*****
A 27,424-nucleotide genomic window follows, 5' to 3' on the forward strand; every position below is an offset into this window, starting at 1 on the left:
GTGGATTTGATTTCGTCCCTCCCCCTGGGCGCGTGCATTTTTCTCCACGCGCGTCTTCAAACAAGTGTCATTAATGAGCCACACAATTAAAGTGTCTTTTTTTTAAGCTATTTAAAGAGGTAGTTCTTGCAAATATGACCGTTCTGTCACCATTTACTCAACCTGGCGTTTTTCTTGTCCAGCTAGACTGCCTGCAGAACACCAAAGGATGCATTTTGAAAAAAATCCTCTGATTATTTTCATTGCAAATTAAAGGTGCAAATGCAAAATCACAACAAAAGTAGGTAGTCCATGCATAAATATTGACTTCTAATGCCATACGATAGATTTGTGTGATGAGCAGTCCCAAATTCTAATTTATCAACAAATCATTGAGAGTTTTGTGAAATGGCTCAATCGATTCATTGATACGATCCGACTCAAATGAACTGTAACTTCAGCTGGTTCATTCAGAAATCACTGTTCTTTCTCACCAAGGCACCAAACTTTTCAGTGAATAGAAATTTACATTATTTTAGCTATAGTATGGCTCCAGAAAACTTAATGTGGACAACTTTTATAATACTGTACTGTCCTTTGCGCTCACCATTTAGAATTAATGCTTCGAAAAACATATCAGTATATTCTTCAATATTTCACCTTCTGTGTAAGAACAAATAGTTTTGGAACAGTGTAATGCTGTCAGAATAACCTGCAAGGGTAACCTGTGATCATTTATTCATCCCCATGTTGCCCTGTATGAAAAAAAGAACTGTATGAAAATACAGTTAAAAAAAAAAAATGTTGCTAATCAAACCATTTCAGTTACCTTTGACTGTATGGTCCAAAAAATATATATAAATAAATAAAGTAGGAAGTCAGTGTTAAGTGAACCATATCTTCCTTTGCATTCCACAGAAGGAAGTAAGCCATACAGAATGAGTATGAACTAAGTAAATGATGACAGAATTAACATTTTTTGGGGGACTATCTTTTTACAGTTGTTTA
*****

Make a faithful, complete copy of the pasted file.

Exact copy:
A 27,424-nucleotide genomic window follows, 5' to 3' on the forward strand; every position below is an offset into this window, starting at 1 on the left:
GTGGATTTGATTTCGTCCCTCCCCCTGGGCGCGTGCATTTTTCTCCACGCGCGTCTTCAAACAAGTGTCATTAATGAGCCACACAATTAAAGTGTCTTTTTTTTAAGCTATTTAAAGAGGTAGTTCTTGCAAATATGACCGTTCTGTCACCATTTACTCAACCTGGCGTTTTTCTTGTCCAGCTAGACTGCCTGCAGAACACCAAAGGATGCATTTTGAAAAAAATCCTCTGATTATTTTCATTGCAAATTAAAGGTGCAAATGCAAAATCACAACAAAAGTAGGTAGTCCATGCATAAATATTGACTTCTAATGCCATACGATAGATTTGTGTGATGAGCAGTCCCAAATTCTAATTTATCAACAAATCATTGAGAGTTTTGTGAAATGGCTCAATCGATTCATTGATACGATCCGACTCAAATGAACTGTAACTTCAGCTGGTTCATTCAGAAATCACTGTTCTTTCTCACCAAGGCACCAAACTTTTCAGTGAATAGAAATTTACATTATTTTAGCTATAGTATGGCTCCAGAAAACTTAATGTGGACAACTTTTATAATACTGTACTGTCCTTTGCGCTCACCATTTAGAATTAATGCTTCGAAAAACATATCAGTATATTCTTCAATATTTCACCTTCTGTGTAAGAACAAATAGTTTTGGAACAGTGTAATGCTGTCAGAATAACCTGCAAGGGTAACCTGTGATCATTTATTCATCCCCATGTTGCCCTGTATGAAAAAAAGAACTGTATGAAAATACAGTTAAAAAAAAAAAATGTTGCTAATCAAACCATTTCAGTTACCTTTGACTGTATGGTCCAAAAAATATATATAAATAAATAAAGTAGGAAGTCAGTGTTAAGTGAACCATATCTTCCTTTGCATTCCACAGAAGGAAGTAAGCCATACAGAATGAGTATGAACTAAGTAAATGATGACAGAATTAACATTTTTTGGGGGACTATCTTTTTACAGTTGTTTA